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L.A. man hustles claims or serves justice?

May 11, 2010 12:00:00 AM PDT
Is Brian Sullivan abusing the legal system, or is he crusading for the rights of disabled Americans? Sullivan uses lawsuits - dozens and dozens of them - to force local businesses to comply with the Americans with Disabilities Act.Sullivan is notorious in the L.A. court system. He's a convicted felon who impersonated an attorney for many years. He now uses that legal expertise to sue small businesses.

Most plaintiffs file suit under a California statute that guarantees a minimum of $4,000 in damages per incident.

"So to say, 'Oh, I want money.' Of course I do. It's $4,000 per incident," said Sullivan. "Does that mean, you know, I'm a super bad guy? No."

Sullivan has made it his business to sue small businesses. He lost his leg to diabetes six years ago. Getting around in a wheelchair isn't easy, and many L.A.-area businesses are not accessible to the disabled.

"I take advantage of the fact that these people fail to comply," said Sullivan. "I mean, it's a compliance issue."

Court records show Sullivan has filed at least 70 lawsuits since 2006. Sometimes he'll hit one particular area hard, like downtown L.A.'s Toy District. Court documents filed by Sullivan show 14 lawsuits in a 12-block area, all filed within three days. Court documents allege he visited 14 stores on the same day - Jan. 22, 2010.

Two weeks later, Sullivan filed 11 more lawsuits in the Jewelry District on same day.

"I set goals in my mind, pick a day," said Sullivan. "I will go out, attempt to go in a store, I can't get in."

One of the dozens of stores Sullivan has sued is Galaxy Toys in downtown L.A. Sullivan argued that some of the aisles in the store were too narrow for his wheelchair.

Sullivan wears a hidden camera when he visits stores in search of violations, but many of the stores he sues have their own video cameras.

"I want to fight," said Don Jung, Dowa Cosmetics. "Even if I lose, I want to do whatever I can do."

Jung checked his surveillance cameras for the day Sullivan claims he was there. Jung says during the whole day Sullivan says he visited, there was no person in a wheelchair caught on camera.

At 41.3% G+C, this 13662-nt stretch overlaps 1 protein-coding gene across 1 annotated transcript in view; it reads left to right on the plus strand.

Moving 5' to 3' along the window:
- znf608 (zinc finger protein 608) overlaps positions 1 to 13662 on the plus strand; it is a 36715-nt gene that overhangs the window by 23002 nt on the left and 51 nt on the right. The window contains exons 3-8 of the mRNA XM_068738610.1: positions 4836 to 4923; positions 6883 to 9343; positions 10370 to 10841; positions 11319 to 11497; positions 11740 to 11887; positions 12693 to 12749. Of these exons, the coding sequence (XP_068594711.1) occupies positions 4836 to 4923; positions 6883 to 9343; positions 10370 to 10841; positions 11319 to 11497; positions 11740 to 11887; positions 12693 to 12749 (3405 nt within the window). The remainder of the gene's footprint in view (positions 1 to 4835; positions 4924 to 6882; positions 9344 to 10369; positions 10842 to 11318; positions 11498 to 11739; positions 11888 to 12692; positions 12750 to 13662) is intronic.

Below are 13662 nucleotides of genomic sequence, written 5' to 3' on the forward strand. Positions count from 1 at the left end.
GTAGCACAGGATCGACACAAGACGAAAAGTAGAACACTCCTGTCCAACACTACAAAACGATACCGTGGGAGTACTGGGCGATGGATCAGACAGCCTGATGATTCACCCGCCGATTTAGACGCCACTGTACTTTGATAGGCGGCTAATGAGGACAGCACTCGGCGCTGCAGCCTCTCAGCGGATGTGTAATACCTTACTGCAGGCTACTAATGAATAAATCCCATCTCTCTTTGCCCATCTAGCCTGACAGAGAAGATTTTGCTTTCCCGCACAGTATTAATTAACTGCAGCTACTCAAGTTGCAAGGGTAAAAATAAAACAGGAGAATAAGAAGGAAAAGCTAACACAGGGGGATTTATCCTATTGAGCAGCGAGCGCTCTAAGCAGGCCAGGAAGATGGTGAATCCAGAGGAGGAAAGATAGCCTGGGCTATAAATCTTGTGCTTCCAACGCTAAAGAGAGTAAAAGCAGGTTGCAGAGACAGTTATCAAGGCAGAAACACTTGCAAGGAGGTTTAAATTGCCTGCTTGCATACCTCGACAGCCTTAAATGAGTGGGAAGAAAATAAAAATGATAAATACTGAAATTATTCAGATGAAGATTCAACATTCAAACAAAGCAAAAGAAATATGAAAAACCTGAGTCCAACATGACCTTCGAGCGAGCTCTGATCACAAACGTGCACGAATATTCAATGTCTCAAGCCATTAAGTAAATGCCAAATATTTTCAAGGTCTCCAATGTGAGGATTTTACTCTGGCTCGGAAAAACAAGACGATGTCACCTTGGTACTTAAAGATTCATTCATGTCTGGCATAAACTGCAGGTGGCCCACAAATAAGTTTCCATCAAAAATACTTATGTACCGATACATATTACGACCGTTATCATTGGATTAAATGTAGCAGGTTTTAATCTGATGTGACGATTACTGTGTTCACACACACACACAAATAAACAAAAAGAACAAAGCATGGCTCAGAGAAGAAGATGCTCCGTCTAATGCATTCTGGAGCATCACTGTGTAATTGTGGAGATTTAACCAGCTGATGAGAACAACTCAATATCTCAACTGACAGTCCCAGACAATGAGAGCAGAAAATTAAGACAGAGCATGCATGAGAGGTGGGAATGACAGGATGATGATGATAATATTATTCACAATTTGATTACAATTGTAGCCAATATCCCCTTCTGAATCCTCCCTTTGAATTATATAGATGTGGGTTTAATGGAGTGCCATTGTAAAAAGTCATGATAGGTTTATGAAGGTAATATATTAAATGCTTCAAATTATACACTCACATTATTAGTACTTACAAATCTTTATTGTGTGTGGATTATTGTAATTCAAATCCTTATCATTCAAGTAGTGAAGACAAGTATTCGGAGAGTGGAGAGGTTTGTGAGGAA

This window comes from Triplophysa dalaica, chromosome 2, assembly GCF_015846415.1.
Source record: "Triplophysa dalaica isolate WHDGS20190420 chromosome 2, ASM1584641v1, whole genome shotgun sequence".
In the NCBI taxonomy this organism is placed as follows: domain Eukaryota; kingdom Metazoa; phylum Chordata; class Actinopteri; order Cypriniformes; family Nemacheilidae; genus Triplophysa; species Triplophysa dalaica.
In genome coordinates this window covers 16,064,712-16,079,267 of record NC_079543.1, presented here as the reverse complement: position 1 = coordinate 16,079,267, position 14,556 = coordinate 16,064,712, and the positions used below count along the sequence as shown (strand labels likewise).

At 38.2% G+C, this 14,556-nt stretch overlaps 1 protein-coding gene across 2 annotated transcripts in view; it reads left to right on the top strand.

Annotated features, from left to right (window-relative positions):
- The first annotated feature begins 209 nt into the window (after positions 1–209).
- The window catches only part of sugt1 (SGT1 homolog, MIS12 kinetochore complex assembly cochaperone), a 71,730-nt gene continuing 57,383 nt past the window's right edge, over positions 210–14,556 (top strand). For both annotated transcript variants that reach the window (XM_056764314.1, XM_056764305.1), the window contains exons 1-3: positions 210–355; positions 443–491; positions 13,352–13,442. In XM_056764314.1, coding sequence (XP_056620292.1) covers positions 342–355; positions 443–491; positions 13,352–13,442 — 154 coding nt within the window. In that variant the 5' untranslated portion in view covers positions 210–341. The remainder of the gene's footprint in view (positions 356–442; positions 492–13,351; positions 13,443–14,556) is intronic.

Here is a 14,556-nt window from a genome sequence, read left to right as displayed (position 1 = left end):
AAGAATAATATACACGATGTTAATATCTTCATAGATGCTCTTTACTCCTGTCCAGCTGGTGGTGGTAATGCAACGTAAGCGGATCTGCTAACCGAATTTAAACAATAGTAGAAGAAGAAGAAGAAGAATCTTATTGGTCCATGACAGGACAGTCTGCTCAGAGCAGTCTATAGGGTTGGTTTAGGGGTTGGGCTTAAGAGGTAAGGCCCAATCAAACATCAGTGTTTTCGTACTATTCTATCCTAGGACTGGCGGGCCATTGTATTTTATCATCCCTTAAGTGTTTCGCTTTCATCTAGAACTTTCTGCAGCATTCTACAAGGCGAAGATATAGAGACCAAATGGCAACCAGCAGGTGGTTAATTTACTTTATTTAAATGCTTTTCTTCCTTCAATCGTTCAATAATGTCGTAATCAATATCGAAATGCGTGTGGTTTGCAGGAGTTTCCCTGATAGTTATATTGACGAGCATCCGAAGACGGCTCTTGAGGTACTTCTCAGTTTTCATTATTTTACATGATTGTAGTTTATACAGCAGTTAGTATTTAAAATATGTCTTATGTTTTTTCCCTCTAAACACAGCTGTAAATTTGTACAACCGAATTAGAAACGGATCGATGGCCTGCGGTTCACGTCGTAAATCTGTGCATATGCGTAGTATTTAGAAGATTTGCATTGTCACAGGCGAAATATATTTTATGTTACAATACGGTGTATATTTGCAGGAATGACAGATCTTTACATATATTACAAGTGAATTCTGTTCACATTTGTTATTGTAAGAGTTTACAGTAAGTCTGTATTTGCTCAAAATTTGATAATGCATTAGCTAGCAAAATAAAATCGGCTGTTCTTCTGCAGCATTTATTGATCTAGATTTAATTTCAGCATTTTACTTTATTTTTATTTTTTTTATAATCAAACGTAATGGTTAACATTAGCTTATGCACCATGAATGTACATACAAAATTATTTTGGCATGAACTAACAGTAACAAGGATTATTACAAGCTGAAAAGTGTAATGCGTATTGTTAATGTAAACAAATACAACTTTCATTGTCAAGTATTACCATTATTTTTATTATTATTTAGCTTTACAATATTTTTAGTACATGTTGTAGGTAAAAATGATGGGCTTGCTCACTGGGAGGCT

Sullivan told us that sometimes he gets his dates mixed up.

"I've got probably 100 videos," said Sullivan. "But sometimes I go insane trying to keep track of defendants."

Galaxy Toys showed up to small claims court recently along with 21 other people caught up in Sullivan's lawsuits. They say he's abusing the system.

"He files lawsuits day-in and day-out as a living," said Oriente.

Small business owners in downtown L.A.'s Toy District have banded together, sharing information and legal strategies.

"I'm not the one failing to comply with the law," said Sullivan. "They are."

Sullivan is right, at least in some cases. David Geffen, a disability rights attorney, says it's important to look at the results of these lawsuits.

"This is a gray area," said Geffen. "If they're only doing it to make money and they're not helping businesses become more accessible, they're not helping anybody except themselves. But if they're out there suing a lot of businesses because a lot of businesses are violating the law and forcing those businesses to change, then they're doing something good for everybody."

Mohan Hotchandani runs Mike's Smoke Shop, located on Hollywood Boulevard. Hotchandani settled with Sullivan for $600 and says Sullivan admitted to him he's in it for the money.

But it's taxpayer money, too. In all but two of the cases of 70 cases looked at by Eyewitness News, Sullivan got his court fees waived.

But in order to accomplish this, Sullivan committed fraud. According to court documents, Sullivan lied about how many lawsuits he's filed in a year. He checked a box indicating he has not filed more than 12 other claims within the past 12 months. That's clearly not true. But by lying, Sullivan gets a break on court fees.

Do the math on just the 39 cases he's filed in the last year, and you'll get $3,900 in taxpayer money coming out of an already over-burdened court system.

"Bring it to the clerk's attention," Sullivan said, when confronted with the fact. "I mean look, you're the news. Bring it to the clerk's attention."

Sullivan has a firm grasp on the law. So much so, he admits to having practiced law without a license.

"I did it for about 17 years," said Sullivan. "I had about 600 trials."

Sullivan was arrested for it twice and served two years in state prison.

"I live by the law," said Sullivan. "What I do is based upon what the law allows, mandates. So I have no issue with what I do."

Because Sullivan isn't required to tell the court when he settles, we don't know how much he's received as a result of the lawsuits. However, we know that one store was ordered to pay him $2,499. Nine cases were dismissed outright.

At least six store owners got a letter from the small claims court commissioner as part of the judgment in their favor. The letter reads, "The court is convinced that Mr. Sullivan never really sought to patronize the stores, but instead went from store to store with a video camera to document the problems with access for a lawsuit."

Sullivan told Eyewitness News just last week he does intend to keep filing lawsuits.

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